Do you have a story to tell or a point to make? In 2018, we want to give an even greater voice to students, parents, teachers, administrators, advocates and others who are trying to improve public education in Tennessee. We’re looking for essays of 500 to 750 words grounded in personal experience.

Whether your piece is finished or you just have an idea to discuss, drop a line to Community Editor Caroline Bauman at cbauman@chalkbeat.org.

But first, check out these top First Person pieces from Tennesseans in 2017:

My high school told me to apply to 100 colleges — and I almost lost myself in the process

“A counselor never tried to determine what the absolute best school for me would be. I wasted a lot of time, money and resources trying to figure that out. And I almost lost myself in the process.” —Anisah Karim     

Why I’m not anxious about where my kids go to school — but do worry about the segregation that surrounds us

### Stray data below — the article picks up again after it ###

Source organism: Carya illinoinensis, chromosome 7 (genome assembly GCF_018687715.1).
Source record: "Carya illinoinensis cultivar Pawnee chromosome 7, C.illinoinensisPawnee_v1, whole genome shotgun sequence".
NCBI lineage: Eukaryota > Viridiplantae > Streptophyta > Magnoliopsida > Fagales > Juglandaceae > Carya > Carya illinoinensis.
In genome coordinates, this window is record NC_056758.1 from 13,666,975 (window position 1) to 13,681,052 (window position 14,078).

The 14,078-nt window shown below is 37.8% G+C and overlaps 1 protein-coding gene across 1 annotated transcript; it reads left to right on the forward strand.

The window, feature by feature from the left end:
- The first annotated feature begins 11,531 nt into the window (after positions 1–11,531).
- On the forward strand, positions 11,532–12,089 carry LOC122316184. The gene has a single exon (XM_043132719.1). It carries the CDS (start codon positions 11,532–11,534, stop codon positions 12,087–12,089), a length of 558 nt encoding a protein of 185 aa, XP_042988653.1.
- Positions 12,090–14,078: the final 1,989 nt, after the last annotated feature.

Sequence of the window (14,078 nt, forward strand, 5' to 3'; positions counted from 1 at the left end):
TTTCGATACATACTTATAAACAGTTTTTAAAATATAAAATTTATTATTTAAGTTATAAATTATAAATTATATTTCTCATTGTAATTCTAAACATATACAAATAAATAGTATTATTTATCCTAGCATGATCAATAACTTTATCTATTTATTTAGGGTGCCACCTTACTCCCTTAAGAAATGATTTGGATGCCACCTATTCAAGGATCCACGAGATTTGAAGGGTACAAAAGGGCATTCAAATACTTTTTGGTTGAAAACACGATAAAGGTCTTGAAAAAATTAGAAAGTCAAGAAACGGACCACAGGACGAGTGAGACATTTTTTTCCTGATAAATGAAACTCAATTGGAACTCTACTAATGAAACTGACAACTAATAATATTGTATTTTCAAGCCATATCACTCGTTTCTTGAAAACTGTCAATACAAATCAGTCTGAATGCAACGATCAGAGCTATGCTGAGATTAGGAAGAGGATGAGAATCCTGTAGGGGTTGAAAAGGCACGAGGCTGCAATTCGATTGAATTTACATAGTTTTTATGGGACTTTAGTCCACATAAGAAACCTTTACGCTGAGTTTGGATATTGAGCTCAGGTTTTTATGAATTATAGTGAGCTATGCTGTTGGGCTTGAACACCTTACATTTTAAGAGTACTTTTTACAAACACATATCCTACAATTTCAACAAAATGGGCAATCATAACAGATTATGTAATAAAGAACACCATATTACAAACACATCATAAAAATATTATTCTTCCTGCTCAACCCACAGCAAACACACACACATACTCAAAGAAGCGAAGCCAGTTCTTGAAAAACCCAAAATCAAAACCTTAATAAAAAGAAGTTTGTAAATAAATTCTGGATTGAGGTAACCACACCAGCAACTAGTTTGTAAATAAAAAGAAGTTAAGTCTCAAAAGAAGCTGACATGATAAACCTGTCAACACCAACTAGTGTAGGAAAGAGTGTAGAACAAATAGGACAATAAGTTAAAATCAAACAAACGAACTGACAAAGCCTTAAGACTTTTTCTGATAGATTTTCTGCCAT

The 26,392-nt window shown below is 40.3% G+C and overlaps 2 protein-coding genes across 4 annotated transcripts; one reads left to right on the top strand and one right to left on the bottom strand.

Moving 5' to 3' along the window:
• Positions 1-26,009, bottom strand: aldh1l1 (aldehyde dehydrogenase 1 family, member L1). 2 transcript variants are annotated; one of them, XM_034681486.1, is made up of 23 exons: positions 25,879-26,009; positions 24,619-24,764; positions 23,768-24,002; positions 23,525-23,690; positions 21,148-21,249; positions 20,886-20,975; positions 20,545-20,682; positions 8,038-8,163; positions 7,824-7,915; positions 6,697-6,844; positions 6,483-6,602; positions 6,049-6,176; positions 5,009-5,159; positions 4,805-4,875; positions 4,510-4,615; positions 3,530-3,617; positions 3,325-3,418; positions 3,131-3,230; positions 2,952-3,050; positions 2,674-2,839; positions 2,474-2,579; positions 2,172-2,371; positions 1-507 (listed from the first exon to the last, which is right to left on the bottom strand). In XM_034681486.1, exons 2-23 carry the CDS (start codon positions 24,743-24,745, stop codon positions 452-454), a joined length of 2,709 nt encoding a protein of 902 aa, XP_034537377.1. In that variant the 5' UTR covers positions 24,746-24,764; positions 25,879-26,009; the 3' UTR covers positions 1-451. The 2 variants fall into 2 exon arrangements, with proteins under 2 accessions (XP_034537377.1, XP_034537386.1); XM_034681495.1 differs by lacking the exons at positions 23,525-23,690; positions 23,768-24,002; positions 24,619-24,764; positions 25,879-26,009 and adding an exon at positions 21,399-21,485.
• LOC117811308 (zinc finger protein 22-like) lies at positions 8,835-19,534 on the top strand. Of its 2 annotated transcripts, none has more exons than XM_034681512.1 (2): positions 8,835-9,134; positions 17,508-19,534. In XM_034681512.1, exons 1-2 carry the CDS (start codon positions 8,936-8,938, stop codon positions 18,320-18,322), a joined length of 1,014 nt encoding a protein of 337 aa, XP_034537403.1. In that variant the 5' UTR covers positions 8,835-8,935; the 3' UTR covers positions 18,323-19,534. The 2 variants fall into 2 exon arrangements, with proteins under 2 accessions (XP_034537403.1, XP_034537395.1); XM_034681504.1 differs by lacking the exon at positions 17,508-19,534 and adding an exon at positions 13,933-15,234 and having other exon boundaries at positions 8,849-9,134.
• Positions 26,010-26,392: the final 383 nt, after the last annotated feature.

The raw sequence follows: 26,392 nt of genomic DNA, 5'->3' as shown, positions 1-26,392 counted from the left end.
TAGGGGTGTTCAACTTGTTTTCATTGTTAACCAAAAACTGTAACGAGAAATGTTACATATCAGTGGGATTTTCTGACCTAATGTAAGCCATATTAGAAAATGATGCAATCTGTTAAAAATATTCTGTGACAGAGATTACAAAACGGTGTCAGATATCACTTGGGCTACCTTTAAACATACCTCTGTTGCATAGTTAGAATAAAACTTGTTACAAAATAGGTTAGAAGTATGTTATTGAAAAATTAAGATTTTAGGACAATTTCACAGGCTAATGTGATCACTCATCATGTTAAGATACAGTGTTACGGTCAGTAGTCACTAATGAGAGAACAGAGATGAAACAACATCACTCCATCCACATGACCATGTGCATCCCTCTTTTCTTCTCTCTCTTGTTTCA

“In fact, it will be a good thing for my boys to learn alongside children who are different from them in many ways — that is one advantage they will have that I did not, attending parochial schools in a lily-white suburb.” —Mary Jo Cramb

I covered Tennessee’s ed beat for Chalkbeat. Here’s what I learned.

“Apathy is often cited as a major problem facing education. That’s not the case in Tennessee.” —Grace Tatter

I went viral for walking my students home from school in Memphis. Here’s what got lost in the shuffle.

“When #blacklivesmatter is a controversial statement; when our black male students have a one in three chance of facing jail time; when kids in Memphis raised in the bottom fifth of the socioeconomic bracket have a 2.6 percent chance of climbing to the top fifth — our walking students home does not fix that, either.” —Carl Schneider

I think traditional public schools are the backbone of democracy. My child attends a charter school. Let’s talk.

“It was a complicated choice to make. The dialogue around school choice in Nashville, though, doesn’t often include much nuance — or many voices of parents like me.” —Aidan Hoyal

I grew up near Charlottesville and got a misleading education about Civil War history. Students deserve better.

“In my classroom discussions, the impetus for the Civil War was resigned to a debate over the balance of power between federal and state governments. Slavery was taught as a footnote to the cause of the war.” —Laura Faith Kebede